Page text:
Tuesday, 6 September 2011

Blanche's Vase: Urn-ing a special place at Chatsworth

Blanche's Vase (or Urn) at Chatsworth House, Derbyshire UK

You may feel you already know Chatsworth House in Derbyshire's lovely Peak District.

Even if you've never been there!

Chatsworth House has become famous on movie screens all over the world, wearing its film star face!

In 2005, it became Mr Darcy's home, Pemberley, in the film adaptation of Jane Austen's "Pride and Prejudice".

In 2008, it starred as itself in "The Duchess" telling the tale of its most glamorous and famous former occupant Georgiana, the 5th Duchess of Devonshire.

In 2010 it again featured on the big screen, when the cameras filmed "The Wolfman" there.

Chatsworth House, or the 'Palace of the Peak', Derbyshire, England
 I've been coming to Chatsworth since I was a kid. Getting familiar with its nooks and crannies long before I was old enough to know its history or read the maps and guidebooks. One of the first sights I remember belongs to the memory of one of Chatsworth's lesser known occupants, Georgiana's granddaughter Blanche, the 7th Duchess.

Blanche's Vase - a lasting memorial to a life ended far too soon

The first time I held a guidebook in my own hands (as opposed to visiting with my parents on their motorbike and sidecar), I noticed the words "Blanche's Vase" next to a spot at the end of an avenue of my favourite beech trees, sometimes referred to on maps as "Broad Walk" or "Long Walk".

I walked up the long avenue flanked by these stunning beech trees towards what looks from a distance a very ordinary stone pot, positioned on the highest point of the path. There are many different statues around Chatsworth. I wondered how exactly I would be sure this was what I was looking for.

From the back, nothing but bare stone. I started to walk round the huge pot and made out the letter "E". Then an "H" carved next to it. Then a "C". I was doubled up with laughter as I saw that, of course, the monument is exactly what it says in the description. A giant flowerpot crafted from local sandstone with the name of "Blanche" chipped into it by a stonemason back in 1840!

Blanche did not live a memorably glamorous life like her famous grandmother Georgiana. Her mother, Georgiana's daughter, also called Georgiana, was married to George Howard, 6th Earl of Carlisle. Young Blanche was born on 11th January 1812, full name Blanche Georgiana Howard. Blanche became the favourite niece of the 6th Duke of Devonshire, her mother's brother and the famous Georgiana's heir.

Blanche Georgiana Cavendish, nee Howard, standing by a column not unlike the pedestal of her vase!

Known as "Hart" because of one of his titles, Marquess of Hartington, William Spencer George Cavendish, was also called "The Bachelor Duke" for obvious reasons. He was a close friend of the Prince Regent and a prominent Whig politician. He doted on Blanche and when she married another of the Cavendish clan, Hart's cousin once removed, William Cavendish 2nd Earl of Burlington, they were very close to him and became his heirs at Chatsworth.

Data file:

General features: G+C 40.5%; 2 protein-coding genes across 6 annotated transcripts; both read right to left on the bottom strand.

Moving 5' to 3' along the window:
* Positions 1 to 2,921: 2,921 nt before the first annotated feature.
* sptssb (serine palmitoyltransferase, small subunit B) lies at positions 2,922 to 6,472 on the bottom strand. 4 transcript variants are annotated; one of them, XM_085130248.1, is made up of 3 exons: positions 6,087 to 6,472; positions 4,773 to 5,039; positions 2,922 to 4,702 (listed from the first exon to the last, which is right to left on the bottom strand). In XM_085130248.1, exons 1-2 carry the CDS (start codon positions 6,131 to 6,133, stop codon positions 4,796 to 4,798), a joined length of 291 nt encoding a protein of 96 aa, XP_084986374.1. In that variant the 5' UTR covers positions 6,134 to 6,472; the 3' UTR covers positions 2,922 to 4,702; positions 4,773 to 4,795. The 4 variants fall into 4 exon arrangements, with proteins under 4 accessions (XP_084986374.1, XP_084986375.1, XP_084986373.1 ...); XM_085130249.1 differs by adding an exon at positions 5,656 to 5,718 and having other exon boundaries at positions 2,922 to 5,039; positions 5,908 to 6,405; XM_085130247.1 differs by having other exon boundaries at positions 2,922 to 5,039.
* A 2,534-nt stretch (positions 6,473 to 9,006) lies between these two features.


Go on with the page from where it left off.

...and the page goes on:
Hart, (William Cavendish), the 6th Duke of Devonshire, and Blanche's devoted uncle
 However, Blanche sadly died aged only 28 on 27th April 1840. Hart was devastated.

He had the vase placed in the grounds  so his niece would never be forgotten. He also left an inscription to her memory in Chatsworth's Painted Hall. It says that he completed the restorations to the House in the year of his bereavement. Neither her uncle nor her husband ever really recovered from the blow of losing Blanche. That's an amazing testament to her character and lovable nature, more than can be graven in stone.

Her uncle Hart once wrote:

"There are many things at Chatsworth that I should not have allowed myself to do had I not reposed in the thoughts of being succeeded by a person so indulgent, so much attached to me as Blanche." (Quote from 'The Garden at Chatsworth' by the Dowager Duchess of Devonshire).

A play on the Cavendish name in the family motto "Cavendo Tutus" meaning "Safe through Caution", graven in gold around the outside of the house
 Some speculate that Hart's fondness for Blanche and her husband William influenced his decision not to marry. Chatsworth House mounted an exhibition about him recently, calling him: 'Britain's Most Inspirational and Eligible Bachelor'.  Hart certainly is reputed to have had his fair share of mistresses positioned at handy distances from his ancestral home! He was known in contemporary accounts as 'the most princely of England's nobility'.

Certainly, if it wasn't for Hart's lasting tributes to Blanche, we would know even less about her than we do. She has always fascinated me since I first discovered her vase perched at the end of the beech avenue. The impression she left in this most beautiful corner of England, echoes sweetly from far beyond the grave.

Stunningly lovely Chatsworth House and Gardens

If you haven't had the joy of a visit to Chatsworth yet, and even if you have, there is always more to discover. You owe it to yourself. Blanche and her kin will be waiting with the warmest welcome!

Chatsworth House Official Website

1 comment:

  1. I had never seen a portrait of Blanche before. Where does it hang? Do you know what she died of at age 28? Her death is mentioned in "The Bachelor Duke" by James Lees-Milne. The Duke saw her just before Easter 1840 (April 19th). "Blanche's appearance filled him with a terrible foreboding. She was clearly very ill." She died on April 27th. If it were childbirth, you'd think the account would mention the welfare of the baby.